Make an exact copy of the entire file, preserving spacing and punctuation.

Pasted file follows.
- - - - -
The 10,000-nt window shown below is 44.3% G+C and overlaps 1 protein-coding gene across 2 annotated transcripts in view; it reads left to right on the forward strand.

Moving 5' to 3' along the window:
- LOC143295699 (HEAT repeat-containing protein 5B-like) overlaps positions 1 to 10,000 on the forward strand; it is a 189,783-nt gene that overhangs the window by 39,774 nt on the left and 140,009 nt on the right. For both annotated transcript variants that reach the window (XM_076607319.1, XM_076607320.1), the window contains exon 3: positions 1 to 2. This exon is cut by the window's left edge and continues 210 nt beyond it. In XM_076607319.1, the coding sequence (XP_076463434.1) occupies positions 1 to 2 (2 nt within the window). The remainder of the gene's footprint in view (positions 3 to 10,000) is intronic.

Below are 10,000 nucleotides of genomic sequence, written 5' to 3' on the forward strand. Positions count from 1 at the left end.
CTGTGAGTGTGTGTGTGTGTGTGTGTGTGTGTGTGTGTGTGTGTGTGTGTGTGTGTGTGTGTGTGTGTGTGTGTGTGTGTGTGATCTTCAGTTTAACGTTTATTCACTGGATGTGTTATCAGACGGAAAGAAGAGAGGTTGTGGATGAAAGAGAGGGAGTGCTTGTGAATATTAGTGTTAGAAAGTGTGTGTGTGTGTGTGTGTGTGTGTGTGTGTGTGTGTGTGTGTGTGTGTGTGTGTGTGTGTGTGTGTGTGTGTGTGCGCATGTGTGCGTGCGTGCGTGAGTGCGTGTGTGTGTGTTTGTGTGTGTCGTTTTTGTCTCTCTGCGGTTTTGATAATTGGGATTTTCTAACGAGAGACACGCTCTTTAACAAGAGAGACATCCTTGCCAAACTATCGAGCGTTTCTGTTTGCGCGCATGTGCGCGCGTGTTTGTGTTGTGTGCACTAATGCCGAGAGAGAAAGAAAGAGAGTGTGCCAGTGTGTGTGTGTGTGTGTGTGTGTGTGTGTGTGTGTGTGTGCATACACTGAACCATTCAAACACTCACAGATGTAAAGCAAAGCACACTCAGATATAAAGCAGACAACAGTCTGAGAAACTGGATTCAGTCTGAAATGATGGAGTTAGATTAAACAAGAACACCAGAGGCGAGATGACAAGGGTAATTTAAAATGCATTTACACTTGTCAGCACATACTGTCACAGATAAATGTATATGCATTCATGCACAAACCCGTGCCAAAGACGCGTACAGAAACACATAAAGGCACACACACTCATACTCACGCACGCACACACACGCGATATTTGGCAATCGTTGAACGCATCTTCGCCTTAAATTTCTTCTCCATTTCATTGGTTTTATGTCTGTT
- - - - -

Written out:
The 10,000-nt window shown below is 44.3% G+C and overlaps 1 protein-coding gene across 2 annotated transcripts in view; it reads left to right on the forward strand.

Moving 5' to 3' along the window:
- LOC143295699 (HEAT repeat-containing protein 5B-like) overlaps positions 1 to 10,000 on the forward strand; it is a 189,783-nt gene that overhangs the window by 39,774 nt on the left and 140,009 nt on the right. For both annotated transcript variants that reach the window (XM_076607319.1, XM_076607320.1), the window contains exon 3: positions 1 to 2. This exon is cut by the window's left edge and continues 210 nt beyond it. In XM_076607319.1, the coding sequence (XP_076463434.1) occupies positions 1 to 2 (2 nt within the window). The remainder of the gene's footprint in view (positions 3 to 10,000) is intronic.

Below are 10,000 nucleotides of genomic sequence, written 5' to 3' on the forward strand. Positions count from 1 at the left end.
CTGTGAGTGTGTGTGTGTGTGTGTGTGTGTGTGTGTGTGTGTGTGTGTGTGTGTGTGTGTGTGTGTGTGTGTGTGTGTGTGTGATCTTCAGTTTAACGTTTATTCACTGGATGTGTTATCAGACGGAAAGAAGAGAGGTTGTGGATGAAAGAGAGGGAGTGCTTGTGAATATTAGTGTTAGAAAGTGTGTGTGTGTGTGTGTGTGTGTGTGTGTGTGTGTGTGTGTGTGTGTGTGTGTGTGTGTGTGTGTGTGTGTGTGTGCGCATGTGTGCGTGCGTGCGTGAGTGCGTGTGTGTGTGTTTGTGTGTGTCGTTTTTGTCTCTCTGCGGTTTTGATAATTGGGATTTTCTAACGAGAGACACGCTCTTTAACAAGAGAGACATCCTTGCCAAACTATCGAGCGTTTCTGTTTGCGCGCATGTGCGCGCGTGTTTGTGTTGTGTGCACTAATGCCGAGAGAGAAAGAAAGAGAGTGTGCCAGTGTGTGTGTGTGTGTGTGTGTGTGTGTGTGTGTGTGTGTGCATACACTGAACCATTCAAACACTCACAGATGTAAAGCAAAGCACACTCAGATATAAAGCAGACAACAGTCTGAGAAACTGGATTCAGTCTGAAATGATGGAGTTAGATTAAACAAGAACACCAGAGGCGAGATGACAAGGGTAATTTAAAATGCATTTACACTTGTCAGCACATACTGTCACAGATAAATGTATATGCATTCATGCACAAACCCGTGCCAAAGACGCGTACAGAAACACATAAAGGCACACACACTCATACTCACGCACGCACACACACGCGATATTTGGCAATCGTTGAACGCATCTTCGCCTTAAATTTCTTCTCCATTTCATTGGTTTTATGTCTGTT